Follow us:
FacebookTwitterGoogle PlusYouTube
News & updates
Strombolian explosion at Aso's Nakadake crater a few minutes ago
Wednesday, Mar 04, 2015
The strombolian eruption continues with little changes. Incandescent bombs are ejected from the main vent of Nakadake crater to above the crater rim. Low level ash plumes rise to 1-2 km altitude. [more]
Ash plume from Sakurajima this morning drifting east
The volcano has had at least 7 explosions during the past 24 hours, including 3 which produced ash plumes to 10-12,000 ft (3-3.6 km) altitude. Most ash drifted to easterly directions, causing lots of light ash fall in that sector. [more]
Thursday, Feb 19, 2015
36 explosions occurred from Showa Crater during 9-13 February and ejected tephra as far as 1,300 m. ... [more]
Ash plume from Aso's Nakadake crater this morning
Monday, Feb 16, 2015
No significant changes in the ongoing mild eruption have occurred over the past weeks. Small ash emissions from strombolian activity inside Nakadake crater are near continuous. [more]
Glow from strombolian activty at Suwanose-jima volcano
Strombolian activity from On-take's crater continues to be on the higher end of the average scale and produces small ash plumes. [more]
Map of volcanoes in Japan (USGS)
Map of volcanoes in Japan (USGS)

Volcanoes of Japan (118 volcanoes)

Japan has over 100 active volcanoes, more than almost any other country and accounts alone for about 10 % of all active volcanoes in the world. The volcanoes belong to the Pacific Ring of Fire, caused by subduction zones of the Pacific plate beneath continental and other oceanic plates along its margins.
Japan's volcanic arcs and tectonic setting
Japan is located at the junction of 4 tectonic plates - the Pacific, Philippine, Eurasian and North American plates, and its volcanoes are mainly located on 5 subduction-zone related volcanic arcs where the Pacific Plate descends under the North American Plate along the Kuril Trench and the Japan Trench and underneath the Philippine Sea Plate along the Izu-Bonin Trench. The Philippine Plate itself subducts beneath the Eurasian Plate at the western end, forming the Ryukyu Trench. The principal resulting volcanic ars are:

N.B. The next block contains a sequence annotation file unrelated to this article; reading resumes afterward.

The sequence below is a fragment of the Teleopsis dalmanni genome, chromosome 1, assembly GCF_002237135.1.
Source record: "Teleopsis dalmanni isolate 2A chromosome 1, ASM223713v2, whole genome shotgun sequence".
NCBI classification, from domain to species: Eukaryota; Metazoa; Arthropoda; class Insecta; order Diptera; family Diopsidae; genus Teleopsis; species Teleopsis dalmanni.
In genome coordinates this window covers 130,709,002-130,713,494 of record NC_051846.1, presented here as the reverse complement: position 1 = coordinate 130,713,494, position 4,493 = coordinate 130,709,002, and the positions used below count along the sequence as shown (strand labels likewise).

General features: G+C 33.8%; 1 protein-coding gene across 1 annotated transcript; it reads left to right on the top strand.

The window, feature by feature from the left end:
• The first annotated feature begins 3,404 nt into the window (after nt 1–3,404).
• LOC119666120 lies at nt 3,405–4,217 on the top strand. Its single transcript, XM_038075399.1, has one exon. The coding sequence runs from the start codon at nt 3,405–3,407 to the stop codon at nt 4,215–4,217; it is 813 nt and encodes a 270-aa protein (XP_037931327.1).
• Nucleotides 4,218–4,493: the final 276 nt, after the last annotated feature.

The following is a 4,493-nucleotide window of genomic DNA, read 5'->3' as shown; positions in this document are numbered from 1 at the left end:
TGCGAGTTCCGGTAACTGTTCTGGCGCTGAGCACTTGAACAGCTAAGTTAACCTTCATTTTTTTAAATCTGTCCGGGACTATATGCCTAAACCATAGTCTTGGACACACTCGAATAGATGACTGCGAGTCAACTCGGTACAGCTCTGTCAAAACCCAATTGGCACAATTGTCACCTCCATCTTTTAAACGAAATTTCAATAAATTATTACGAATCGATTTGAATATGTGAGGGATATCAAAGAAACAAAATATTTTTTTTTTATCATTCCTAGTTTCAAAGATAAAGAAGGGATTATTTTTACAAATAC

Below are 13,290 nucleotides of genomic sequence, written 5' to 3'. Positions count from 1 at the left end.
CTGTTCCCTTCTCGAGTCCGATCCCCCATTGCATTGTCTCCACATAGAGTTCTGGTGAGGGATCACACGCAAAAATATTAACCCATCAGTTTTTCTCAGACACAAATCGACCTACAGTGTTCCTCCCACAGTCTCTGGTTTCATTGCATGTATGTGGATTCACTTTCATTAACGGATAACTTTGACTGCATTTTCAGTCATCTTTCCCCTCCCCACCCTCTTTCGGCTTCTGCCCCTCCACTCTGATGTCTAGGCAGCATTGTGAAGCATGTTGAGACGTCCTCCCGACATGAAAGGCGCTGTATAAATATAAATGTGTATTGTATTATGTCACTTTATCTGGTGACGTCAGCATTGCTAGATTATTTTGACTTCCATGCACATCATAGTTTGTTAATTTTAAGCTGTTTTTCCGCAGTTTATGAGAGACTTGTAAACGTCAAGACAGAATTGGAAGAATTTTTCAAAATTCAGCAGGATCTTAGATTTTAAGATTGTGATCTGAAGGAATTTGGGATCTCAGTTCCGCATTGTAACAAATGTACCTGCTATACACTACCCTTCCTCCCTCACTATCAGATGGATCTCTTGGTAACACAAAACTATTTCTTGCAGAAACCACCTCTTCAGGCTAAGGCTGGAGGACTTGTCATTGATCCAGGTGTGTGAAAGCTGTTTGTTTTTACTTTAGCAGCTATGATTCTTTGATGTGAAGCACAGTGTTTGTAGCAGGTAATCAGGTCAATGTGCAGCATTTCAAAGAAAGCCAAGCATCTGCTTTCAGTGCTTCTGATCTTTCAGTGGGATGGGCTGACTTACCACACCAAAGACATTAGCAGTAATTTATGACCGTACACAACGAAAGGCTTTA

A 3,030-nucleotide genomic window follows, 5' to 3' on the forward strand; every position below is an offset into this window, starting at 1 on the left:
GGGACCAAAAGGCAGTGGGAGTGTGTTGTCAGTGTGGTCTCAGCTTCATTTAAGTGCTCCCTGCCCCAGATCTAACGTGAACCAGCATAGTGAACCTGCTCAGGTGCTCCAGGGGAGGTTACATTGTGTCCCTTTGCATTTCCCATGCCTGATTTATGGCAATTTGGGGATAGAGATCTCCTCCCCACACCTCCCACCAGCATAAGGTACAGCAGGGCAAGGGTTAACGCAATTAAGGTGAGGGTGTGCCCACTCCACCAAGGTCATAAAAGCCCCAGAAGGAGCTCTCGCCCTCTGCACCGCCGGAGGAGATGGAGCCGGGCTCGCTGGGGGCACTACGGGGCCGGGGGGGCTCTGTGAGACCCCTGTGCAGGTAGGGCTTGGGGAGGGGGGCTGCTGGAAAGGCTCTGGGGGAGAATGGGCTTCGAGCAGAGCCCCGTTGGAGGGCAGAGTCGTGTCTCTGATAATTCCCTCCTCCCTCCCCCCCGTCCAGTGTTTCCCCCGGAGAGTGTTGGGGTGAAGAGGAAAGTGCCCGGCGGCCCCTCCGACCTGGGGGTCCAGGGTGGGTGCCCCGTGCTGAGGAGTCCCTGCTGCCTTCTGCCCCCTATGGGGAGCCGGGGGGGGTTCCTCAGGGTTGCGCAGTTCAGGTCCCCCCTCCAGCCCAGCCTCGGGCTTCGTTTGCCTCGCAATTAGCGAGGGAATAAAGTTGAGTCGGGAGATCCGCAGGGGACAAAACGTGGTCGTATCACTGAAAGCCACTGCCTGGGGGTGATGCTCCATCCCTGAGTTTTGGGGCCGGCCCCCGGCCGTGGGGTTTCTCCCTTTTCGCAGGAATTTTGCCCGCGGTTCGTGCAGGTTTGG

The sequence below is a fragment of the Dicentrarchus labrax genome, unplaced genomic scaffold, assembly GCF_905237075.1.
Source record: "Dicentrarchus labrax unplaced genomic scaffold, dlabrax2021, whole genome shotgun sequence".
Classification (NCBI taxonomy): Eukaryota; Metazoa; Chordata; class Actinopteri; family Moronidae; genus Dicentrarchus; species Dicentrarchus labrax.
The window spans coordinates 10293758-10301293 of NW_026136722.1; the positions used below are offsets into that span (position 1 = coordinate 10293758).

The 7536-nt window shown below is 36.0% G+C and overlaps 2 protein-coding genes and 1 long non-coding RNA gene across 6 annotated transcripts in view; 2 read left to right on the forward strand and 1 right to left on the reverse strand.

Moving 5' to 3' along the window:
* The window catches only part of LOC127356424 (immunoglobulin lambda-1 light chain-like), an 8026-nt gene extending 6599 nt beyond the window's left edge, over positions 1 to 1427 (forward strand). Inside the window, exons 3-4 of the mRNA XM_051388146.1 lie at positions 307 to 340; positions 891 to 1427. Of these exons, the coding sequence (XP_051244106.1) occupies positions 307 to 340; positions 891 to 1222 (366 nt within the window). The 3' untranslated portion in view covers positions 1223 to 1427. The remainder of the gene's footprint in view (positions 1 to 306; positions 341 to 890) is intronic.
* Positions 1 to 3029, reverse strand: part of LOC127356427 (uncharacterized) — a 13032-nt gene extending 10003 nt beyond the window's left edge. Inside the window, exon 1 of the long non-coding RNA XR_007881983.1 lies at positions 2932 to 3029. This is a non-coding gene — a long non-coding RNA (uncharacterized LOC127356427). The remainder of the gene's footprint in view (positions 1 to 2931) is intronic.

- Ryukyu Arc and Southwest Honshu Arcs in the south (Philippine plate subducting beneath between the Eurasian Plate),
- Izu-Bonin-Mariana Arc (subduction of Pacific plate beneath Philippine plate)
- Northeast Honshu and Kurile Arc in the north (subduction of Pacific plate beneath the N-American plate)
(more info: www.glgarcs.net/intro/subduction.html)

Besides intense volcanic activity, Japan is one of the places in the world most affected by frequent, and sometimes devastatingly large earthquakes. Its oceanic setting makes it vulnerable for tsunamis as well, as the tragedy of the 11 March 2011 8.9 earthquake and tsunami terrifyingly illustrated.

Record in historically documented eruptions
Japan's first documented historical eruption was from Aso volcano in 553 AD , the year after Buddhism was introduced from Korea. It holds a record in the number of historically documented eruptions.
Japan's largest historical eruption (Towada, 915 AD), 17 Japanese volcanoes had been documented in eruption, more than the rest of the world combined (including 10 in Europe).

Useful Links:

More on VolcanoDiscovery:

Comments:

Copyrights: VolcanoDiscovery and other sources as noted.
Use of material: Text and images on this webpage are copyrighted. Further reproduction and use without authorization is not consented. If you need licensing rights for photographs, for example for publications and commercial use, please contact us.